(Some time later, after the hospital, my mom would open the plastic garbage bag of my clothes that the hospital had given her when I was discharged — we were both standing at the washing machine at home. The white sweater had a long thin slit in it and my jeans were covered in dried black blood — she looked at them and began to cry.)

The lady can’t take her eyes off of the lower half of my body. She points behind her and says, “Right there.”

I push into the emergency room entrance and walk toward a counter. I say to the woman sitting there, “I’ve been stabbed.”

She looks at me and stands quickly. I look to my left, and a man in a thin, white doctor’s coat is charging at me. He’s running at me so fast it’s alarming. He leads me quickly off to the left. There is a trail of blood all over the highly polished floor from the entrance to the front desk. A trail that follows me.

He takes me into a room and directly into a tiny curtained area. Suddenly there are several people all working to get my clothes off as I stand next to an examining table. They cut my jeans away and I finally look down at my abdomen. It is relatively clean and pale, and below and to the right of my belly button there is a slit in my flesh, and bulging out, a blob of sickly white fat. I moan loudly at the sight, and wish I hadn’t after all that not looking, looked.

They get me on the table, and there is a lot of frantic movement. A young woman with a clipboard asks me questions: “How old are you?”

“19.”

“What is your birth date … weight … height … allergic reactions … address … phone number … blood type? Where are you hurt as far as you know? Is there anyone you want us to call? …”

I don’t know why, but I shout my answers, like I am in the military responding to a drill sergeant. Possibly I’m in shock. Maybe I am yelling for my life to stay awake. I am more frightened now that I am depending on others to save my life and not on myself — when moving forward was all that was required of me to stay alive.

So much activity around me in that tiny space. After a time, I realize mine is just one amongst a lot of tiny spaces in that triage room. I feel humiliated by how I yelled my answers now that I realize I’m not alone. I am probably not stable enough to afford embarrassment. But it feels humiliating. I’m not the only one hurt. Maybe I am not even the worst hurt.

Activity that had previously been swirling around me progressively ceases to almost nothing. They are waiting for an operating room where they will stitch my wounds. They say two police detectives want to interview me as soon as possible.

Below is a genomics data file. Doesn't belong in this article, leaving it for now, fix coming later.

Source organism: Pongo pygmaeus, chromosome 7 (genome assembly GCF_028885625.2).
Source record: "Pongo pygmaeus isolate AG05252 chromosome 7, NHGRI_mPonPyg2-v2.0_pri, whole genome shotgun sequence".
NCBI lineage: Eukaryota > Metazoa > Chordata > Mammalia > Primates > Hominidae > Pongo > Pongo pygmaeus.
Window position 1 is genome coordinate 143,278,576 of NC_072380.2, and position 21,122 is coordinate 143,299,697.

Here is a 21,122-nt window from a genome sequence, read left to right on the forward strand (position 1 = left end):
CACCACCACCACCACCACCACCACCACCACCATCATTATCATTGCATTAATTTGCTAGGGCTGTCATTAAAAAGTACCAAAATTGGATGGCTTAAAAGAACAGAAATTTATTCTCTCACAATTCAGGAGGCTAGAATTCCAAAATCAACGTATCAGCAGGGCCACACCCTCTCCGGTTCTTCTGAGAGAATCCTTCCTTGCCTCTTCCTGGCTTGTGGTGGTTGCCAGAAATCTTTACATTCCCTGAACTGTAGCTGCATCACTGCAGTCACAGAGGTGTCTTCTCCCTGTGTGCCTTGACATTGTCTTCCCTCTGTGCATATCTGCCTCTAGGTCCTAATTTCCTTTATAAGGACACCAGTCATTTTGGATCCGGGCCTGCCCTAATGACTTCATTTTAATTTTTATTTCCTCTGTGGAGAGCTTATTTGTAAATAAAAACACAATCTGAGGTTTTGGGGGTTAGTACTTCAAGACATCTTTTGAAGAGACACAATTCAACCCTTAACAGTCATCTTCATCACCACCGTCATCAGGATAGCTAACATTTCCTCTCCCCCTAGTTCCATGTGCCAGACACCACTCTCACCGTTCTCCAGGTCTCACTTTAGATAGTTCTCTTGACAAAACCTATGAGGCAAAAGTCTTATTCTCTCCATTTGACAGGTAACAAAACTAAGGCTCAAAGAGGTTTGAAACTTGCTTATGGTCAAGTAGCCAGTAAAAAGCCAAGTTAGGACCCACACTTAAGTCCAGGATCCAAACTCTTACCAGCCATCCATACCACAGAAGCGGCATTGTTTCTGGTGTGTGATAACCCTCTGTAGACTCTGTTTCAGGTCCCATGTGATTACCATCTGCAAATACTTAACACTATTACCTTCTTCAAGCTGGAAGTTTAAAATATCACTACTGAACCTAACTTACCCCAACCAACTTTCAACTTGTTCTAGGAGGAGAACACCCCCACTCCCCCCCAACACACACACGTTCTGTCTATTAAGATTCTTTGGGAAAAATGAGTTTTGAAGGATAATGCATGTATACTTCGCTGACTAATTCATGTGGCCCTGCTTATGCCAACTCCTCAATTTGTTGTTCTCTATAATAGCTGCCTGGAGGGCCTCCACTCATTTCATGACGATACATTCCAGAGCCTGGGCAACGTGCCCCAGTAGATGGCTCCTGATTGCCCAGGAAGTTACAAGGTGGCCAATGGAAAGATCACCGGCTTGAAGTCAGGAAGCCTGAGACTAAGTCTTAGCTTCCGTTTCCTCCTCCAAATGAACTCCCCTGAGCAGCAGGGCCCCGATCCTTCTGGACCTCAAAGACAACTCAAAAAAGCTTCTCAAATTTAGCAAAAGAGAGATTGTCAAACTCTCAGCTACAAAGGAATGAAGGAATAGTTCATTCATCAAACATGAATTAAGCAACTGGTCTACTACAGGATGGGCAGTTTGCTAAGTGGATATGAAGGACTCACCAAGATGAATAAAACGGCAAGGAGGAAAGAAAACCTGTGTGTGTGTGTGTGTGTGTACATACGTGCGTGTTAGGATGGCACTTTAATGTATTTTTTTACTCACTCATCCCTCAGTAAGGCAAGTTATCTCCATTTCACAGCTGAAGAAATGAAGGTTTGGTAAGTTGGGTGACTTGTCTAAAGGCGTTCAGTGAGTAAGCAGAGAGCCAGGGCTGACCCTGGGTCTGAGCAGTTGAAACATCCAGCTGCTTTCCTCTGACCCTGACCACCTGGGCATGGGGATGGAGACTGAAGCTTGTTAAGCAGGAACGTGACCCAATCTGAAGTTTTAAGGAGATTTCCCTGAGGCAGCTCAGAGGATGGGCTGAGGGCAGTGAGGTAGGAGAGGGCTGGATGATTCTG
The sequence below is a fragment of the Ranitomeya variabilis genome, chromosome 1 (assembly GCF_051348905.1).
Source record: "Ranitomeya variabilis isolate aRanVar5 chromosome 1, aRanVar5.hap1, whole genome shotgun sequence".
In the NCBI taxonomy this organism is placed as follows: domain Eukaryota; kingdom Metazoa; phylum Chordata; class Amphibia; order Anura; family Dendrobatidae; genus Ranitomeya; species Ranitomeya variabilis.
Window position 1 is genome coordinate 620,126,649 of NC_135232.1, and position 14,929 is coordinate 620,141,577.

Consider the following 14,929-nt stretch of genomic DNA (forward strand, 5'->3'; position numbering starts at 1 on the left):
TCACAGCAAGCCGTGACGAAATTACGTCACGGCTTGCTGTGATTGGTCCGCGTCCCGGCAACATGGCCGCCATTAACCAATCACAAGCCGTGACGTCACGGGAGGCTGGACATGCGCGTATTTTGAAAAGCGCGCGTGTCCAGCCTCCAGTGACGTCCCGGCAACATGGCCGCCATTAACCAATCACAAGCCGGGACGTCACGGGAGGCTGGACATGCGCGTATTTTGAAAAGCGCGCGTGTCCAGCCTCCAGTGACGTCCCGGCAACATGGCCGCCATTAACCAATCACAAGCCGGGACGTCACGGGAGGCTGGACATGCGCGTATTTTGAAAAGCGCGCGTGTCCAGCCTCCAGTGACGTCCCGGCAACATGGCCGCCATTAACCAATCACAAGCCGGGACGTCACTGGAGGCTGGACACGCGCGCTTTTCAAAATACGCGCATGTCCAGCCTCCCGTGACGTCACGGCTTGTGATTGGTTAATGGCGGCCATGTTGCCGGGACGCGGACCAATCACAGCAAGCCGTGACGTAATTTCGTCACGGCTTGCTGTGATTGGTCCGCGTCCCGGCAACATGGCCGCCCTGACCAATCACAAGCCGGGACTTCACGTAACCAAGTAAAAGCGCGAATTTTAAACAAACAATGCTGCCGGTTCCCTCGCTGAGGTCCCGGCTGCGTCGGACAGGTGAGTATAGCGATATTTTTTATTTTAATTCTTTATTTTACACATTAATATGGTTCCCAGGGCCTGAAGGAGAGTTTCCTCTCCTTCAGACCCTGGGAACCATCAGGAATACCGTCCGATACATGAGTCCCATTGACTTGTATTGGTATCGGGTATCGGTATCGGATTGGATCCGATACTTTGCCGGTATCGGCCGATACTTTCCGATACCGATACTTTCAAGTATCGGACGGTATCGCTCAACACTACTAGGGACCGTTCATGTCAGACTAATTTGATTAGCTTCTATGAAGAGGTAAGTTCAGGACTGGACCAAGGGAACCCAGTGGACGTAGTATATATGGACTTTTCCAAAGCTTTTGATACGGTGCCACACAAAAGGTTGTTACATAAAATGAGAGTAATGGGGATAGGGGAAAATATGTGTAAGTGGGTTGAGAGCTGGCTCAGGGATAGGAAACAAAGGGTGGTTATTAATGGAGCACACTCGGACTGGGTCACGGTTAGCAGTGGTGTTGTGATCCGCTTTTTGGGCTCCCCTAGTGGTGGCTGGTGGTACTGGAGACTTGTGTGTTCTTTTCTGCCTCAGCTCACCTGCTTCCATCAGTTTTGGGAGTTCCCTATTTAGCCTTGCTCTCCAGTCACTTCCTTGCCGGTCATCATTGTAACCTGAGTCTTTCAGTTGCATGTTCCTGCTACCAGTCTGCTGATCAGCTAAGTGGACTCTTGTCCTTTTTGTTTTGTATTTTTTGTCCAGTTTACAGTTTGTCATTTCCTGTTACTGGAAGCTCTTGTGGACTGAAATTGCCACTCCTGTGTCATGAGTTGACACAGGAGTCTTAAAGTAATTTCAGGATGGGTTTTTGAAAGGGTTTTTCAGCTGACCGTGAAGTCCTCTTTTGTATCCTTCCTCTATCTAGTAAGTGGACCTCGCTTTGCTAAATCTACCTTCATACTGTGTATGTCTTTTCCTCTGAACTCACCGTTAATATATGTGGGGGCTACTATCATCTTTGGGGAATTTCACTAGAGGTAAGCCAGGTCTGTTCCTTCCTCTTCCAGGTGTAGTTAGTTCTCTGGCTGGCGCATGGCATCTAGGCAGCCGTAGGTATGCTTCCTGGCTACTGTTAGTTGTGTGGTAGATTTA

My parents and sister come in to see me. The strain and stress and worry deeply drawn on their faces is hard to take in. They were all awakened in the middle of the night by a phone call: “Your son has been stabbed. We have no other information at this time.”

I am horrified at the thought of them getting that call, dashing to pull pants on, get shoes on, not having any other information, only that I’m alive. All of them crying in the taxi. I am almost grateful I am me. I never, ever want to get a phone call like that. I’ve lived the rest of my life with a pervasive low-grade terror I’ll get a call like that.

As it becomes quiet again, it is just the head doctor and I. He is checking tubes and blood pressure, and it seems like a calm, appropriate moment to ask him, “Am I am going to be okay?”

He says, “Oh yeah,” as if there is no question about it, that if there were a crisis, it has passed. But he doesn’t look me in the eye. I decide he’s either a person who finds eye contact too personal … or he’s lying. Instead of saying more, he walks to the curtain and loudly calls “Father? … Has anyone seen the priest? … Father, can you come in here a moment?”

Nothing scares me more that night than him calling for, and the sight of, that priest, in black clerical clothing, entering my tiny space. I am certain it means only one thing: The doctor has lied to me, handing off the truth to an official better suited for conveying this specific type of message. I’m certain I am about to be given the last rites.

“GET THE FUCK OUT! GET THE FUCK OUT!” I shout at the priest, over and over and over. I feel terrified and justified and deeply humiliated again, and I know now I am dying and I don’t need a priest to tell me.

The priest smiles down at me, inappropriately, stupidly, as if — although seasoned and experienced — no one has presented him with this exact situation before in his professional life. I am embarrassed by that smile for us both. He pats my hand twice without saying a word and leaves, and I do not know what to think or feel.

I go into blank hospital waiting time. Staring at nothing. Not moving a muscle.

And I’m being wheeled into an operating room. Sew up the wounds. Lots of explanation. “We don’t just cut people open anymore. Causes infection when there might not be any major internal damage. We’ll watch you for 24 hours. We’ll know, and can do surgery if we need to, if there’s internal bleeding.”